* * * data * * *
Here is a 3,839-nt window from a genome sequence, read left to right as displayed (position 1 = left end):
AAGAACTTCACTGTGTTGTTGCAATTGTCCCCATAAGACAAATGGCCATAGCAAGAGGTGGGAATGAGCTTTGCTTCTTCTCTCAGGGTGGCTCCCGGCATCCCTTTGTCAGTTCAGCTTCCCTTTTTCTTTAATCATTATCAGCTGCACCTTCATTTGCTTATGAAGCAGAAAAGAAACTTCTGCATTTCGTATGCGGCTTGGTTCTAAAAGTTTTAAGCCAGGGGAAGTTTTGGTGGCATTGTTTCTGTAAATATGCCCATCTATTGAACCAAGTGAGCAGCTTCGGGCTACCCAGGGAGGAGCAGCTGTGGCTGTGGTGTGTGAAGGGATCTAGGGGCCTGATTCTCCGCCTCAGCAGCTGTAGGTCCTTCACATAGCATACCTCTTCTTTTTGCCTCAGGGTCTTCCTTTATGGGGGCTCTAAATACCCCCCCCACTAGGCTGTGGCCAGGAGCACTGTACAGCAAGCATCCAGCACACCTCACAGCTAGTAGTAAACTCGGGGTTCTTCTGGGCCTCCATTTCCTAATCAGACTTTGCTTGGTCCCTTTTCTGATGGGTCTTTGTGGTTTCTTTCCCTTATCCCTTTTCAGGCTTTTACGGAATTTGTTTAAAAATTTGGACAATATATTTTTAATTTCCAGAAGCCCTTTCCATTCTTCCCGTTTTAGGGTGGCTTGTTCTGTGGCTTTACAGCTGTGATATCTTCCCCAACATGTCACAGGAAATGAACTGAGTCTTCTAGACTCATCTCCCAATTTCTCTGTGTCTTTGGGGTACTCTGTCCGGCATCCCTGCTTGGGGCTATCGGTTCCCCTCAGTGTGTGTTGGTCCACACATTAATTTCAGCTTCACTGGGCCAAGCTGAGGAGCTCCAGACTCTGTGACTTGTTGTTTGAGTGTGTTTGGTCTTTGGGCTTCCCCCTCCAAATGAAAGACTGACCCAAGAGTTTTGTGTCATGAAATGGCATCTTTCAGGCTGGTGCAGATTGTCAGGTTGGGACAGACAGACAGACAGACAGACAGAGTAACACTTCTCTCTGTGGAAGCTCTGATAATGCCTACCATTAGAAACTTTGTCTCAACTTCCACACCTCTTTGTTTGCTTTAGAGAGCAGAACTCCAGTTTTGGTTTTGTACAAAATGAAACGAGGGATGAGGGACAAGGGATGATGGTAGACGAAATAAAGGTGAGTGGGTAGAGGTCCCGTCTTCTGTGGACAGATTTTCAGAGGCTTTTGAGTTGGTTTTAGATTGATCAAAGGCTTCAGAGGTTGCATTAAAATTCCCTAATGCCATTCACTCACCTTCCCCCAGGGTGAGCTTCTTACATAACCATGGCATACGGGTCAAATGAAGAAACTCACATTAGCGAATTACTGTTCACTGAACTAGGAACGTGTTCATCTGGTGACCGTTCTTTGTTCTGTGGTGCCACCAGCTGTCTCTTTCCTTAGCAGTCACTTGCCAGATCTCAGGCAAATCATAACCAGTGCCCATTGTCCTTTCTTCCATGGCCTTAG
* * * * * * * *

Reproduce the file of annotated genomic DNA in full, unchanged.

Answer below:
Here is a 3,839-nt window from a genome sequence, read left to right as displayed (position 1 = left end):
AAGAACTTCACTGTGTTGTTGCAATTGTCCCCATAAGACAAATGGCCATAGCAAGAGGTGGGAATGAGCTTTGCTTCTTCTCTCAGGGTGGCTCCCGGCATCCCTTTGTCAGTTCAGCTTCCCTTTTTCTTTAATCATTATCAGCTGCACCTTCATTTGCTTATGAAGCAGAAAAGAAACTTCTGCATTTCGTATGCGGCTTGGTTCTAAAAGTTTTAAGCCAGGGGAAGTTTTGGTGGCATTGTTTCTGTAAATATGCCCATCTATTGAACCAAGTGAGCAGCTTCGGGCTACCCAGGGAGGAGCAGCTGTGGCTGTGGTGTGTGAAGGGATCTAGGGGCCTGATTCTCCGCCTCAGCAGCTGTAGGTCCTTCACATAGCATACCTCTTCTTTTTGCCTCAGGGTCTTCCTTTATGGGGGCTCTAAATACCCCCCCCACTAGGCTGTGGCCAGGAGCACTGTACAGCAAGCATCCAGCACACCTCACAGCTAGTAGTAAACTCGGGGTTCTTCTGGGCCTCCATTTCCTAATCAGACTTTGCTTGGTCCCTTTTCTGATGGGTCTTTGTGGTTTCTTTCCCTTATCCCTTTTCAGGCTTTTACGGAATTTGTTTAAAAATTTGGACAATATATTTTTAATTTCCAGAAGCCCTTTCCATTCTTCCCGTTTTAGGGTGGCTTGTTCTGTGGCTTTACAGCTGTGATATCTTCCCCAACATGTCACAGGAAATGAACTGAGTCTTCTAGACTCATCTCCCAATTTCTCTGTGTCTTTGGGGTACTCTGTCCGGCATCCCTGCTTGGGGCTATCGGTTCCCCTCAGTGTGTGTTGGTCCACACATTAATTTCAGCTTCACTGGGCCAAGCTGAGGAGCTCCAGACTCTGTGACTTGTTGTTTGAGTGTGTTTGGTCTTTGGGCTTCCCCCTCCAAATGAAAGACTGACCCAAGAGTTTTGTGTCATGAAATGGCATCTTTCAGGCTGGTGCAGATTGTCAGGTTGGGACAGACAGACAGACAGACAGACAGAGTAACACTTCTCTCTGTGGAAGCTCTGATAATGCCTACCATTAGAAACTTTGTCTCAACTTCCACACCTCTTTGTTTGCTTTAGAGAGCAGAACTCCAGTTTTGGTTTTGTACAAAATGAAACGAGGGATGAGGGACAAGGGATGATGGTAGACGAAATAAAGGTGAGTGGGTAGAGGTCCCGTCTTCTGTGGACAGATTTTCAGAGGCTTTTGAGTTGGTTTTAGATTGATCAAAGGCTTCAGAGGTTGCATTAAAATTCCCTAATGCCATTCACTCACCTTCCCCCAGGGTGAGCTTCTTACATAACCATGGCATACGGGTCAAATGAAGAAACTCACATTAGCGAATTACTGTTCACTGAACTAGGAACGTGTTCATCTGGTGACCGTTCTTTGTTCTGTGGTGCCACCAGCTGTCTCTTTCCTTAGCAGTCACTTGCCAGATCTCAGGCAAATCATAACCAGTGCCCATTGTCCTTTCTTCCATGGCCTTAG